Paraponera clavata

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Paraponera clavata
Scientific classification
Kingdom: Animalia
Phylum: Arthropoda
Class: Insecta
Order: Hymenoptera
Family: Formicidae
Subfamily: Paraponerinae
Genus: Paraponera
Species: P. clavata
Binomial name
Paraponera clavata
(Fabricius, 1775)

Paraponera clavata casent0006789 profile 1.jpg

Paraponera clavata casent0006789 dorsal 1.jpg

Specimen Label

Synonyms

Paraponera clavata is a very large (> 2 cm long) and potentially aggressive ant of the New World tropics. Known within its range as the "bala" ant they pack a powerful sting. Workers forage arboreally at all heights in the canopy; nests are subterranean at the bases of trees, or occasionally in humus accumulations in the canopy; workers forage on live prey and extrafloral nectar; males are frequent at blacklights.


Photo Gallery

  • Paraponera clavata worker, Pacaya Samiria National Reserve, Peru. Photo by Michael Angelo.
  • Foraging worker. Photo by Piotr Naskrecki.
  • Trophallaxis between workers. Photo by Piotr Naskrecki.
  • Paraponera clavata worker, Pacaya Samiria National Reserve, Peru. Photo by Michael Angelo.
  • Paraponera clavata worker. Image by Alex Wild.
  • Paraponera clavata queen. Photo by Alex Wild.
  • Paraponera clavata infected by the fungus Ophiocordycceps ponerinarum. In this association, the fungus leads the ant to climb up on a tree, to die attached to the trunk. Photo by João P. M. Araújo.
  • Paraponera clavata attached by a Ophiocordyceps fungus species. Photo by Piotr Naskrecki.
  • A crab spider (top left) has killed a bullet ant queen and at least 2 species of small flies (Milichiidae & Phoridae) have arrived to feed from the carcass and/or lay their eggs. Amazonian Peru. Photo by Alex Wild.

Identification

Its large size, conspicuous antennal scrobes, and the uniquely shaped petiole make this monotypic genus immediately recognizable.

Distribution

Distribution based on Regional Taxon Lists

Neotropical Region: Bolivia, Brazil, Colombia, Costa Rica, Ecuador, French Guiana, Guyana, Honduras, Nicaragua, Panama, Paraguay, Peru, Suriname.

It is found in Ecuador, Brazil, Bolivia, Colombia, Peru, Suriname, Paraguay, French Guiana, Guyana, Honduras, Nicaragua, Panama and Costa Rica.


Distribution based on AntMaps

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Distribution based on AntWeb specimens

Check data from AntWeb

Biology

Wetterer (1994) - P. clavata usually nest at the base of trees, but some have arboreal nests (Breed & Harrison 1989). Colonies can grow to have more than 2000 workers (Breed & Harrison 1988). Workers usually ascend their nest tree to forage in the foliage of the canopy and understory. Foragers most commonly return to the nest carrying drops of liquid in their mandibles, but they also bring back plant parts and captured invertebrate prey (Young & Hermann 1980, Bennet & Breed 1985). Foragers collect plant extrafloral nectaries (Young 1977). Janzen and Carroll (1983) observed P. clavata workers guarding and collecting nectar from extrafloral nectaries of Pentaclethra macroloba and other plants.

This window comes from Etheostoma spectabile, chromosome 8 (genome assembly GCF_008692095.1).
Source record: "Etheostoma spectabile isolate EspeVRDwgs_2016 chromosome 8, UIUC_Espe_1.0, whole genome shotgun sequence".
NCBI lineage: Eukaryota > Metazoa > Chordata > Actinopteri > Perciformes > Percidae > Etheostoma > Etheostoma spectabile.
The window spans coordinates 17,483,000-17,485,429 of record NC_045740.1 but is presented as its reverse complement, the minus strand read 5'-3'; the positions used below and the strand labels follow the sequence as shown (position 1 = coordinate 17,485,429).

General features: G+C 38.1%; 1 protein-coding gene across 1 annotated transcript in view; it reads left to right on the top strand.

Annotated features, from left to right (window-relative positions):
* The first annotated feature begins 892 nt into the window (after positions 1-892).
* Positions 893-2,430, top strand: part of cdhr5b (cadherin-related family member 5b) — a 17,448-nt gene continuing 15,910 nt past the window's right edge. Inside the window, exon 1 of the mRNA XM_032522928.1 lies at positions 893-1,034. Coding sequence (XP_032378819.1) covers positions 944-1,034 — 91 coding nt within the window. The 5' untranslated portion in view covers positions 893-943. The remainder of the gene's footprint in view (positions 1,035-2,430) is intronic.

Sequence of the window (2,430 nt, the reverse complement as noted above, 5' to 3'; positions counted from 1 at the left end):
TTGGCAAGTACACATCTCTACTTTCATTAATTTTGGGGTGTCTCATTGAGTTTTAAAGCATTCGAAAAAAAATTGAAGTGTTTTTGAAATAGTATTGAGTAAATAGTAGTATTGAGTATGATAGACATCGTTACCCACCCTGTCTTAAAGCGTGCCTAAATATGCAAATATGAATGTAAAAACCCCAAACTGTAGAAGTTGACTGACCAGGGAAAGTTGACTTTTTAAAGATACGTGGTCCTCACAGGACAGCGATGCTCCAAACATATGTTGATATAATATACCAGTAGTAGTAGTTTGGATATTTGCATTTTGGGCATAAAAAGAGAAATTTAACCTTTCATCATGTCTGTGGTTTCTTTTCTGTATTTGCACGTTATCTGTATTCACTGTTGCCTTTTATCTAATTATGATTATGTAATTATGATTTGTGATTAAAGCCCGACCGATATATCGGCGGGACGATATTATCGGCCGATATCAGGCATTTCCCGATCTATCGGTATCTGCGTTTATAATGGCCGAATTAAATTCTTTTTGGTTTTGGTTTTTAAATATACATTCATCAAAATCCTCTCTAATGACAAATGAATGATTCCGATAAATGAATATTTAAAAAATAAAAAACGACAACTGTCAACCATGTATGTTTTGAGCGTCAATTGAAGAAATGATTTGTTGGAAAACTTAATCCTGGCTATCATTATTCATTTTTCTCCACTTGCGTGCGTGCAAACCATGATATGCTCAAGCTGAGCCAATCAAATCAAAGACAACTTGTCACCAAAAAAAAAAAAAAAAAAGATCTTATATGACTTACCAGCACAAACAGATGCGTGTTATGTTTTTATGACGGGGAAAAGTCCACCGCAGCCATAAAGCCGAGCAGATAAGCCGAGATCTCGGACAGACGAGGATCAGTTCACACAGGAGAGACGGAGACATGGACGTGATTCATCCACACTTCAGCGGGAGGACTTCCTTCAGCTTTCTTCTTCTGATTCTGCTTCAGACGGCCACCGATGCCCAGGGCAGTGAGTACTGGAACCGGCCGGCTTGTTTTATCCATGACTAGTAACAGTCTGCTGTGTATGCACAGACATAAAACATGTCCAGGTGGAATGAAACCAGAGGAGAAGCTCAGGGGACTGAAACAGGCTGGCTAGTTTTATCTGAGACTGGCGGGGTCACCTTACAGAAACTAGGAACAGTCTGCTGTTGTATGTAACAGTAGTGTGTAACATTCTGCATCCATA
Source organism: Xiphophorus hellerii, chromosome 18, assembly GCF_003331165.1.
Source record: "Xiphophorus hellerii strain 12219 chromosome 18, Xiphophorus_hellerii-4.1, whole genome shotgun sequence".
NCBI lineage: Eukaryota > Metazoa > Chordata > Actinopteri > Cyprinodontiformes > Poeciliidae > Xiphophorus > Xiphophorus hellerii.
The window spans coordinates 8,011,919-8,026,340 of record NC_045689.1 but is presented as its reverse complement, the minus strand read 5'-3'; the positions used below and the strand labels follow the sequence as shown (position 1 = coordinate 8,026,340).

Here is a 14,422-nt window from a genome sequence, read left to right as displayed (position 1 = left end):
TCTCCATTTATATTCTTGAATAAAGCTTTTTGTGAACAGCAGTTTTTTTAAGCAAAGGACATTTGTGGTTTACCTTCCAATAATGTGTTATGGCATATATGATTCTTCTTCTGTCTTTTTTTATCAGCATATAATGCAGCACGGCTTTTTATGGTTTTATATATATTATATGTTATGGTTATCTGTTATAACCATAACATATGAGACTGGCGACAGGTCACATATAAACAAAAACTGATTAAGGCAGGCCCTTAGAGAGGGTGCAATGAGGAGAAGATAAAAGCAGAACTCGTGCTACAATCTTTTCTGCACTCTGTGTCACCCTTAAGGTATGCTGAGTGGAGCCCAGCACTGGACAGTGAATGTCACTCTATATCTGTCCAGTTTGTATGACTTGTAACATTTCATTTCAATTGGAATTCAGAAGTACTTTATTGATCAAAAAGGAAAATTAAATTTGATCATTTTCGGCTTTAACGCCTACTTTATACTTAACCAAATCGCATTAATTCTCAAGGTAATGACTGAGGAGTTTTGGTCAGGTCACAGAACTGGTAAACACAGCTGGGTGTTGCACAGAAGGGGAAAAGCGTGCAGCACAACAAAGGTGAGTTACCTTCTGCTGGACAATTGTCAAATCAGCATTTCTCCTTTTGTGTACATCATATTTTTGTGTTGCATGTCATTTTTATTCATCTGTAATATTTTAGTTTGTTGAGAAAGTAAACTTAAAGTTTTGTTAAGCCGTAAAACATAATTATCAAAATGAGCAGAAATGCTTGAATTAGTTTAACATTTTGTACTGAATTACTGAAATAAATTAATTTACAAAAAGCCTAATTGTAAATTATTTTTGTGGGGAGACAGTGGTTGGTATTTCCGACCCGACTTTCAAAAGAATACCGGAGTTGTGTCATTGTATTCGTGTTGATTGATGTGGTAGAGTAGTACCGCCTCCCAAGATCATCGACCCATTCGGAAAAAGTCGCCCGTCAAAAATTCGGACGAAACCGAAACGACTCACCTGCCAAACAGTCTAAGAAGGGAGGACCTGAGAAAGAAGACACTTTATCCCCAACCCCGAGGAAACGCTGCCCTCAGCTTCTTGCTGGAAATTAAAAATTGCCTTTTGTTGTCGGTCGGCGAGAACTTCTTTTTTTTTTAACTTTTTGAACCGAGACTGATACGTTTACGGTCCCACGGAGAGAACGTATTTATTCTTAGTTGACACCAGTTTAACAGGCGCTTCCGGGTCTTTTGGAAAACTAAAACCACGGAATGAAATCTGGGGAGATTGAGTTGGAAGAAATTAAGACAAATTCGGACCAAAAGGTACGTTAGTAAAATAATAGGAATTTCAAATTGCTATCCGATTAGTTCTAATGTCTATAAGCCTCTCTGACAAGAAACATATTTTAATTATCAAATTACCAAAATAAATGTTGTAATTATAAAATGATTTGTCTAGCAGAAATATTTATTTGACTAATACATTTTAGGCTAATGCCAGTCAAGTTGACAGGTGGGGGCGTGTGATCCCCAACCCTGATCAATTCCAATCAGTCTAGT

Morrison (2018) found cane toads were a major predator of P. clavata. Toads were observed sitting adjacent to nests and eating up to an ant a minute. The predation was deemed to have caused the demise of 5 of 12 observed nests in the Panama study area.

Fungi

This taxon is a host for the fungi Cordyceps doiana, Ophiocordyceps australis and Ophiocordyceps ponerinarum (Araujo et al., 2018; Sanjuan et al., 2015; Shrestha et al., 2017).

Sting

Alex Wild provides the following notes on the sting of this ant:

I was stung by a bullet ant last week in Costa Rica. On purpose. How did it feel? Bearable. Given this species’ fearsome reputation, I was expecting worse. It certainly hurt, though.

It wasn’t just the initial sear from the sting’s penetration, imparting all the sharpness one would anticipate from a relatively large hymenopteran, but the way the pain sank beneath the skin.

The bullet ant has a reputation for feeling like a firearm wound. Having never been shot, I can’t make much of the comparison. I imagine an actual shooting would be far more traumatic, but all the same I understand where the name comes from. A Paraponera sting feels more profound than the average insect sting. Like tissue or bone damage, it is a deep throbbing ache that crescendos over several hours. Unlike a honey bee sting, whose sharpness gives way quickly to a dull itch, the bullet ant’s sting is the gift that keeps on giving. Less a gunshot, I suppose, than the lasting pain following a solid crowbar to the arm. Although bearable, mine still ached when I went to bed 8 hours later. All pain was gone in the morning.

We tend not to make much of where on the body we’re stung, but stings are like real estate. Location, location, location. The forearm is a relatively mild substrate, a safe place to experiment with stings. I was once zinged on the tip of the nose by a common honey bee. Holy bejeezus. I’ll take twelve bullet ants to the arm before I wish to relive that one.